Our day started at the Southern Poverty Law Center.

This is the site of the famous fountain designed by Maya Lin (same artist who designed the Vietnam Memorial.).

It would have been a good place for contemplation. But there was a school group there at the same time we were there. It was noisy, crowded and hot. We were here to see Mark Potok. He is the director of the center. I was relieved to know that someone is still fighting  hate crimes. They take on cases that involve groups who don’t have any representation, like illegal immigrants, abused women and children, mentally and physically challenged students. They are the ultimate idealists. They live their convictions and it’s nice to know they exist.They fight hate crimes, which have been rising since 2000.  There was a spike in crime in 2008 when Barack Obama was elected. I wrote my name (electronically) on the wall of tolerance.

I signed the wall of tolerance at the Southern Poverty Law Center in Montgomery.

An interesting thing happened at lunch. . .

We had a conversation with an 84-year-old resident here. She told us her version of the Edmund Pettus Bridge.

An 86 year-old woman in the Downtowner Restaurant whose cheeks were painted a bright pink, like two circles on a china doll, wanted to talk to us. She walked with a cane and was with a younger woman. Both women were very interested to know why we had come to Selma. We were hard to miss, arriving in a giant Greyline Tour bus.  They had hoped we’d come to town to see the beautiful homes in Selma.

Framed Confederate 50 dollar bill at the Downtowner Restaurant in Selma.

But, perhaps my tie-dyed T-shirt gave me away. It soon became clear to the woman that we were here to see the Edmund Pettus Bridge, the site of two famous events: Bloody Sunday and Turn Around Tuesday. The woman started out talking about Selma’s beautiful historic district and the wonderful renovations that had taken place. But as she talked, she trailed off into a reverie. She said she and most of the other town’s folk had nothing to do with “that mess” that took place out on the highway. She said outsiders had come into town and brought “all that mess to Selma.” She insisted that there was no (race) problem in Selma and they all got along fine. She said they prayed and that they knew God loved all the children: yellow, black and white and they are precious in his sight. We were very polite and all agreed that Selma was a beautiful town and we would see the sights.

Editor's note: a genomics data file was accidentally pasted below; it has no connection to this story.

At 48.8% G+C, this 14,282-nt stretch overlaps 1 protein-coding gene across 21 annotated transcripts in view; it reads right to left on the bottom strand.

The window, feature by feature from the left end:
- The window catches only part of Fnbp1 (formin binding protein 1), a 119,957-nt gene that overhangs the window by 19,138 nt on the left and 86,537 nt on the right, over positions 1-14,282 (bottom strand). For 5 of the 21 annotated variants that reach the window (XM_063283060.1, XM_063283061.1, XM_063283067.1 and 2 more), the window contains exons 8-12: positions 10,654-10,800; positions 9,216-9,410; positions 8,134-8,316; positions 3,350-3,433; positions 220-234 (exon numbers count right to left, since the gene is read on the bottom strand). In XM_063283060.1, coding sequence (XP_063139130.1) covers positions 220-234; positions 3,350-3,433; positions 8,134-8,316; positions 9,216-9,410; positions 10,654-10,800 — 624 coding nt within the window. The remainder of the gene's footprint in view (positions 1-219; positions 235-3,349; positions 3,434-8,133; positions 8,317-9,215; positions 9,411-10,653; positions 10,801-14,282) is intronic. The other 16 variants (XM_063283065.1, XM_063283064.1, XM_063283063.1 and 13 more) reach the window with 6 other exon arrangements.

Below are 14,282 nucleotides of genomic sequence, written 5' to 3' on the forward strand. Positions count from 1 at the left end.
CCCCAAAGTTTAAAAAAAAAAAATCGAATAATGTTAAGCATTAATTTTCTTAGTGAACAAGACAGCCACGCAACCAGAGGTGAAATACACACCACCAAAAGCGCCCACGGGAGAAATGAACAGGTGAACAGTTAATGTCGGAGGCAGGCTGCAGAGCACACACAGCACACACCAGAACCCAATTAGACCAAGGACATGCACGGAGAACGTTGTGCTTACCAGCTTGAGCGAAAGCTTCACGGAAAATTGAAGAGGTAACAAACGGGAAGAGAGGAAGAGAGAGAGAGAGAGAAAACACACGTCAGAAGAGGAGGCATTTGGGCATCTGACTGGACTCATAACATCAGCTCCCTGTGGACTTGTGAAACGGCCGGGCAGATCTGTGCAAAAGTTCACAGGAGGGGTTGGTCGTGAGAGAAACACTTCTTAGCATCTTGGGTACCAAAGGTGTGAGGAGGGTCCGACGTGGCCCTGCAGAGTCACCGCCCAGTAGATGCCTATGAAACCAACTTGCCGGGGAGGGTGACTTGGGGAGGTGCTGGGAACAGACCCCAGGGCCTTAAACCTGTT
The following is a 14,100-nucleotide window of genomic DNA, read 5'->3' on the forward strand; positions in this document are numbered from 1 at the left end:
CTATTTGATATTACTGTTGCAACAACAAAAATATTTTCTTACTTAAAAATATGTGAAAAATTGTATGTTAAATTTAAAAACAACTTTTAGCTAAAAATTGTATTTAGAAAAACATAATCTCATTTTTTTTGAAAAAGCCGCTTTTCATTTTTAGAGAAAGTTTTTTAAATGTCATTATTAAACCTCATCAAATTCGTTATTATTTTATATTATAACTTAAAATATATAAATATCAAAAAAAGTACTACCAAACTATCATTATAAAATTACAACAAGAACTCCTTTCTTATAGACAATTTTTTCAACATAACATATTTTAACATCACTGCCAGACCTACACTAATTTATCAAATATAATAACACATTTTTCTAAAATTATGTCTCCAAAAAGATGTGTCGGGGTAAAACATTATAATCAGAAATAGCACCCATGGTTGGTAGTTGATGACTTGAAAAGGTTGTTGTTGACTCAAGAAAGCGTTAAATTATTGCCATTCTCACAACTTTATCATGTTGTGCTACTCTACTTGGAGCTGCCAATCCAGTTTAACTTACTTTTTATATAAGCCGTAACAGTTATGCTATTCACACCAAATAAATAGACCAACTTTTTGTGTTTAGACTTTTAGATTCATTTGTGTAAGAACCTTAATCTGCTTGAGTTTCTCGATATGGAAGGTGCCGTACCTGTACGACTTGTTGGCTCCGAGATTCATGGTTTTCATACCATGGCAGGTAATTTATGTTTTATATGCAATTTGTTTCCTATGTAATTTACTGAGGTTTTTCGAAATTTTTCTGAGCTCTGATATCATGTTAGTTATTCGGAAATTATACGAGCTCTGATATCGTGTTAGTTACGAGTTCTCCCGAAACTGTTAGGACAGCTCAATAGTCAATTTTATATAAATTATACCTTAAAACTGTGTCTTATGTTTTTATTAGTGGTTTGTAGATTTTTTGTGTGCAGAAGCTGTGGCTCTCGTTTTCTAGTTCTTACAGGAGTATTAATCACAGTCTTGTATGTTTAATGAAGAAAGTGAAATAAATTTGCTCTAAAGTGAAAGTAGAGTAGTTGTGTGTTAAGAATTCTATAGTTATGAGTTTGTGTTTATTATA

There was great irony in her speech. She all but wagged a finger at the four of us sitting at the table (one of whom was very Christian). I believe she did not see the black folks in Selma. She clearly felt confident that she spoke for the whole population when she said they had no racial problems in Selma.

This is the site of Bloody Sunday, 1965.

Yet, we soon learned that only 300 blacks were registered to vote in Selma in 1965. Immediately upon leaving the restaurant, we went to the Selma “foot soldiers”  Voter Rights museum where we met Sam (I didn’t get his last name). Sam runs a museum dedicated to preserving the memories of the “foot soldiers” of the Selma freedom march. There were plaster casts on the walls of feet to represent the foot soldiers.  Sam herded the group into a corner of the museum and proceeded to give us a rousing lecture on the fact that voting rights were meted out to groups in minorities: first white men, next black men, then women over age 32 (?), then every citizen 18 and up. I’m not too sure of his facts but the point was clear. He stood under hot spot lights mopping his head with a white terrycloth towel. It certainly added a dramatic touch.

Forty men and women died during the Civil Rights movement. Two who were killed in Selma were Unitarians. They were UU Minister James Reeb and Viola Liuzzo, a mother-activist who was shot in the face for transporting marchers back to Montgomery. It is the sight of some of the worst violence in the Southern Voter Rights struggle.  Just one hour before, a woman, who proudly proclaimed that she had lived in Selma since she was 4 years old, and was now 86, was SURE there never was any problem with race in Selma. She was blind to it then and is still blind. It could not have been a better illustration of the point of the whole trip.

What the white women called that “mess” down on the highway, the black people called “the struggles.” We then silently walked across the Edmund Pettus Bridge. We stopped at an sad little park, mostly it is a parking lot containing three monuments to leaders of the Selma struggle. These are engraved black granite encircled by a chain Probably the most moving monument was a granite stone engraved with the words, in remembrance of those who suffered and died and remain unknown.

Catherine Burke-Brooks remember that white women would stand on the sidelines and scream “Kill them niggers! Kill them niggers!”

We left Selma and headed back to Montgomery for dinner at Dreamland BBQ.  There Marci Finklestein and I talked about the reality that antisemitism is still the most prominent type of racism as quoted by the Southern Poverty Leadership.

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